Soon after this Arius, having been formally acquitted of the charge of heresy by a council at Jerusalem (a.d. 335), was to have been solemnly received back into the fellowship of the church at Constantinople. But on the evening before the intended procession from the imperial palace to the church of the Apostles, he suddenly died (a.d. 336), at the age of over eighty years, of an attack like cholera, while attending to a call of nature. This death was regarded by many as a divine judgment; by others, it was attributed to poisoning by enemies; by others, to the excessive joy of Arius in his triumph.13351335   Comp. Athanasius, De morte Arii Epist. ad Serapionem (Opera, tom. i. p. 340). He got his information from his priest Macarius, who was in Constantinople at the time.

On the death of Constantine (337), who had shortly before received baptism from the Arian Eusebius of Nicomedia, Athanasius was recalled from his banishment (338) by Constantine II. († 340), and received by the people with great enthusiasm; “more joyously than ever an emperor.”13361336   So says Gregory Nazianzen. The date of his return, according to the Festival Letters of Athanasius, was the 23d November, 338. Some months afterwards (339) he held a council of nearly a hundred bishops in Alexandria for the vindication of the Nicene doctrine. But this was a temporary triumph.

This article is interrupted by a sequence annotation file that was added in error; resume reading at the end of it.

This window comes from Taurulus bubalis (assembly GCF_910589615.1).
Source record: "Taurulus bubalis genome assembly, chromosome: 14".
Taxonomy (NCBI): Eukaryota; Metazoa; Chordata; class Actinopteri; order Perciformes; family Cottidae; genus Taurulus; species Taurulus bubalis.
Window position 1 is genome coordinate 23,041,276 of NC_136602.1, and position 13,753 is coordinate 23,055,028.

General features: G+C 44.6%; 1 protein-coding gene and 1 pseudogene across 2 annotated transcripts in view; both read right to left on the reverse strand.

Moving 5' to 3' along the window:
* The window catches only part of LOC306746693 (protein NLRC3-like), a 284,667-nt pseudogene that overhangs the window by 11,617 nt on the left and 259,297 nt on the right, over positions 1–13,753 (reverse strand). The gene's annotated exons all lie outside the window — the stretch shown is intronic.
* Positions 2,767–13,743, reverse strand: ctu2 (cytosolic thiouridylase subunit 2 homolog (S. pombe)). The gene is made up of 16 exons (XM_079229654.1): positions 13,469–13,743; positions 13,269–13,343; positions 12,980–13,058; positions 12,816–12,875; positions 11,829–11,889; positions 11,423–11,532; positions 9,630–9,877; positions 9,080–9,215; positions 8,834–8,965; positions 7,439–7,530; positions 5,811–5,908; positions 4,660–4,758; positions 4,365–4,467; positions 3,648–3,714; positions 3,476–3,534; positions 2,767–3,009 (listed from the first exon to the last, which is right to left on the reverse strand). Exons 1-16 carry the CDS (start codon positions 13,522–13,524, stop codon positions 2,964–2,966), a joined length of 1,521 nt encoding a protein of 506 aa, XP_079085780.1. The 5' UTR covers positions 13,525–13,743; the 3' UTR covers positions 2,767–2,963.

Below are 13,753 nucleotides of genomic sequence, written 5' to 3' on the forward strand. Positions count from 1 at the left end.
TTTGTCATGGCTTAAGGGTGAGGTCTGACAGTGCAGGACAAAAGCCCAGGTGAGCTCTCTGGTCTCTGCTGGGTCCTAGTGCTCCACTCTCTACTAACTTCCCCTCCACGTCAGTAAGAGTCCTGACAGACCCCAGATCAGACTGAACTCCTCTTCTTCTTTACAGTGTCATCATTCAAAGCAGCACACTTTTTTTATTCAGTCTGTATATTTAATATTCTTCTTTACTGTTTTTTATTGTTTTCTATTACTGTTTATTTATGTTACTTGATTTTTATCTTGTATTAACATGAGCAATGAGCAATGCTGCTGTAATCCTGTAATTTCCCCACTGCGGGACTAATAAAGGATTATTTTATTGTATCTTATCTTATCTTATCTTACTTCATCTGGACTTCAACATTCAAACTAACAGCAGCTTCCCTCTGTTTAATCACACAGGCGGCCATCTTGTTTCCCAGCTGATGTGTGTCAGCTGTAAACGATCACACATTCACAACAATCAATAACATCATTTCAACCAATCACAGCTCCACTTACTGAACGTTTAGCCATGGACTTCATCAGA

In the East Arianism prevailed. Constantius, second son of Constantine the Great, and ruler in the East, together with his whole court, was attached to it with fanatical intolerance. Eusebius of Nicomedia was made bishop of Constantinople (338), and was the leader of the Arian and the more moderate, but less consistent semi-Arian parties in their common opposition to Athanasius and the orthodox West. Hence the name Eusebians.13371337   Οἱ περὶ Εὐσέβιον. Athanasius was for a second time deposed, and took refuge with the bishop Julius of Rome (339 or 340), who in the autumn of 341 held a council of more than fifty bishops in defence of the exile and for the condemnation of his opponents. The whole Western church was in general more steadfast on the side of the Nicene orthodoxy, and honored in Athanasius a martyr of the true faith. On the contrary a synod at Antioch, held under the direction of the Eusebians on the occasion of the dedication of a church in 341,13381338   Hence called the council in encoeniis (ἐγκαινίοις) or in dedicatione. issued twenty-five canons, indeed, which were generally accepted as orthodox and valid, but at the same time confirmed the deposition of Athanasius, and set forth four creeds, which rejected Arianism, yet avoided the orthodox formula, particularly the vexed homoousion.13391339   This apparent contradiction between orthodox canons and semi-Arian confessions has occasioned all kinds of hypotheses in reference to this Antiochian synod. Comp. on them, Hefele, i. p. 486 sqq.